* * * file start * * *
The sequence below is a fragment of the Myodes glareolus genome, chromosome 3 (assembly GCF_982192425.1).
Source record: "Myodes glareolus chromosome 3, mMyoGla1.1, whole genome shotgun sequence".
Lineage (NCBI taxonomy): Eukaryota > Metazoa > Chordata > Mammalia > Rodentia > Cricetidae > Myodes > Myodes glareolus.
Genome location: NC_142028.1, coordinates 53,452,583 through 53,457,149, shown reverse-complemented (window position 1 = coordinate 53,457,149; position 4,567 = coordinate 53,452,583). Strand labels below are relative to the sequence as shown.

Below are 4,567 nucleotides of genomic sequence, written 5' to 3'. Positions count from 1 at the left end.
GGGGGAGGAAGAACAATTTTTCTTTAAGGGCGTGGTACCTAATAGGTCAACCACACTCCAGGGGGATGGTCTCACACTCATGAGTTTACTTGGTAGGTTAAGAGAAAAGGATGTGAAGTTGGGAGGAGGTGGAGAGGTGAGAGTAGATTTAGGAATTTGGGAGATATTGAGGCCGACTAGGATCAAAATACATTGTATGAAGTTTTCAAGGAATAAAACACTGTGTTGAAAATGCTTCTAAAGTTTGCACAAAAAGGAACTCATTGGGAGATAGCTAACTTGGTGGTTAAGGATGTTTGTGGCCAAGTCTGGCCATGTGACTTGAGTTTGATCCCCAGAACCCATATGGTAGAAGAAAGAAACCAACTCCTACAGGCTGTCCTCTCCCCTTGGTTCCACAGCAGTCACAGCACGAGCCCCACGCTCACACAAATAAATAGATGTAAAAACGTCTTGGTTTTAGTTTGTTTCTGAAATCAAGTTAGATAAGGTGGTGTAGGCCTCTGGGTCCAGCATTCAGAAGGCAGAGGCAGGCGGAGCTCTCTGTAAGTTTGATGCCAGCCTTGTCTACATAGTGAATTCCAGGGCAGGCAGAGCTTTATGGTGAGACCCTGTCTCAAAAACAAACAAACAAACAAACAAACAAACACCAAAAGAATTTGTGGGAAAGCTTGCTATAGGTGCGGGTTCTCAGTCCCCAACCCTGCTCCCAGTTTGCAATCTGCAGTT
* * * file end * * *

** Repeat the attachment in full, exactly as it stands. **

The sequence below is a fragment of the Myodes glareolus genome, chromosome 3 (assembly GCF_982192425.1).
Source record: "Myodes glareolus chromosome 3, mMyoGla1.1, whole genome shotgun sequence".
Lineage (NCBI taxonomy): Eukaryota > Metazoa > Chordata > Mammalia > Rodentia > Cricetidae > Myodes > Myodes glareolus.
Genome location: NC_142028.1, coordinates 53,452,583 through 53,457,149, shown reverse-complemented (window position 1 = coordinate 53,457,149; position 4,567 = coordinate 53,452,583). Strand labels below are relative to the sequence as shown.

Below are 4,567 nucleotides of genomic sequence, written 5' to 3'. Positions count from 1 at the left end.
GGGGGAGGAAGAACAATTTTTCTTTAAGGGCGTGGTACCTAATAGGTCAACCACACTCCAGGGGGATGGTCTCACACTCATGAGTTTACTTGGTAGGTTAAGAGAAAAGGATGTGAAGTTGGGAGGAGGTGGAGAGGTGAGAGTAGATTTAGGAATTTGGGAGATATTGAGGCCGACTAGGATCAAAATACATTGTATGAAGTTTTCAAGGAATAAAACACTGTGTTGAAAATGCTTCTAAAGTTTGCACAAAAAGGAACTCATTGGGAGATAGCTAACTTGGTGGTTAAGGATGTTTGTGGCCAAGTCTGGCCATGTGACTTGAGTTTGATCCCCAGAACCCATATGGTAGAAGAAAGAAACCAACTCCTACAGGCTGTCCTCTCCCCTTGGTTCCACAGCAGTCACAGCACGAGCCCCACGCTCACACAAATAAATAGATGTAAAAACGTCTTGGTTTTAGTTTGTTTCTGAAATCAAGTTAGATAAGGTGGTGTAGGCCTCTGGGTCCAGCATTCAGAAGGCAGAGGCAGGCGGAGCTCTCTGTAAGTTTGATGCCAGCCTTGTCTACATAGTGAATTCCAGGGCAGGCAGAGCTTTATGGTGAGACCCTGTCTCAAAAACAAACAAACAAACAAACAAACAAACACCAAAAGAATTTGTGGGAAAGCTTGCTATAGGTGCGGGTTCTCAGTCCCCAACCCTGCTCCCAGTTTGCAATCTGCAGTT